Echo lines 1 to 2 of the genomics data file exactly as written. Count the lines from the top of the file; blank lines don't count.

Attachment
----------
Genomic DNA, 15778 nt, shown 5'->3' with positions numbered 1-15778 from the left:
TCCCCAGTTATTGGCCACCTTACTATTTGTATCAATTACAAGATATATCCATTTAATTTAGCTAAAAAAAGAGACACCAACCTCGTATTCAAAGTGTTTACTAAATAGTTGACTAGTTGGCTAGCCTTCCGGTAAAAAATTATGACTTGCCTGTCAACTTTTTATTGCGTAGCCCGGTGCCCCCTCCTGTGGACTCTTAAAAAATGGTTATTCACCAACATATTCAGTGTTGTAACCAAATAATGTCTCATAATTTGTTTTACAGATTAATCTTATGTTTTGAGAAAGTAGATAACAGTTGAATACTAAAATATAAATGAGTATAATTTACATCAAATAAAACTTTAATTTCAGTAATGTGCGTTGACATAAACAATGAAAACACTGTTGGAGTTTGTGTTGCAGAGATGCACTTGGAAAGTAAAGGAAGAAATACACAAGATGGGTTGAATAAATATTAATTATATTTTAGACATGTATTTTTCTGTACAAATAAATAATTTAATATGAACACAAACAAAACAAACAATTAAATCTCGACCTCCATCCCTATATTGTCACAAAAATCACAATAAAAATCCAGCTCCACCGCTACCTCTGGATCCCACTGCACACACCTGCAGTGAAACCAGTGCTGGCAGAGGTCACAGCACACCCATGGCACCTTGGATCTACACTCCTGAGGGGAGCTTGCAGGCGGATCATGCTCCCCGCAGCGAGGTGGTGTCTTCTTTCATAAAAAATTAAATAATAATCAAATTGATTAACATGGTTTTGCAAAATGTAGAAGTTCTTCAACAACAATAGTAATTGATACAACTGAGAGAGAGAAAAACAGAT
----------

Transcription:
Genomic DNA, 15778 nt, shown 5'->3' with positions numbered 1-15778 from the left:
TCCCCAGTTATTGGCCACCTTACTATTTGTATCAATTACAAGATATATCCATTTAATTTAGCTAAAAAAAGAGACACCAACCTCGTATTCAAAGTGTTTACTAAATAGTTGACTAGTTGGCTAGCCTTCCGGTAAAAAATTATGACTTGCCTGTCAACTTTTTATTGCGTAGCCCGGTGCCCCCTCCTGTGGACTCTTAAAAAATGGTTATTCACCAACATATTCAGTGTTGTAACCAAATAATGTCTCATAATTTGTTTTACAGATTAATCTTATGTTTTGAGAAAGTAGATAACAGTTGAATACTAAAATATAAATGAGTATAATTTACATCAAATAAAACTTTAATTTCAGTAATGTGCGTTGACATAAACAATGAAAACACTGTTGGAGTTTGTGTTGCAGAGATGCACTTGGAAAGTAAAGGAAGAAATACACAAGATGGGTTGAATAAATATTAATTATATTTTAGACATGTATTTTTCTGTACAAATAAATAATTTAATATGAACACAAACAAAACAAACAATTAAATCTCGACCTCCATCCCTATATTGTCACAAAAATCACAATAAAAATCCAGCTCCACCGCTACCTCTGGATCCCACTGCACACACCTGCAGTGAAACCAGTGCTGGCAGAGGTCACAGCACACCCATGGCACCTTGGATCTACACTCCTGAGGGGAGCTTGCAGGCGGATCATGCTCCCCGCAGCGAGGTGGTGTCTTCTTTCATAAAAAATTAAATAATAATCAAATTGATTAACATGGTTTTGCAAAATGTAGAAGTTCTTCAACAACAATAGTAATTGATACAACTGAGAGAGAGAAAAACAGAT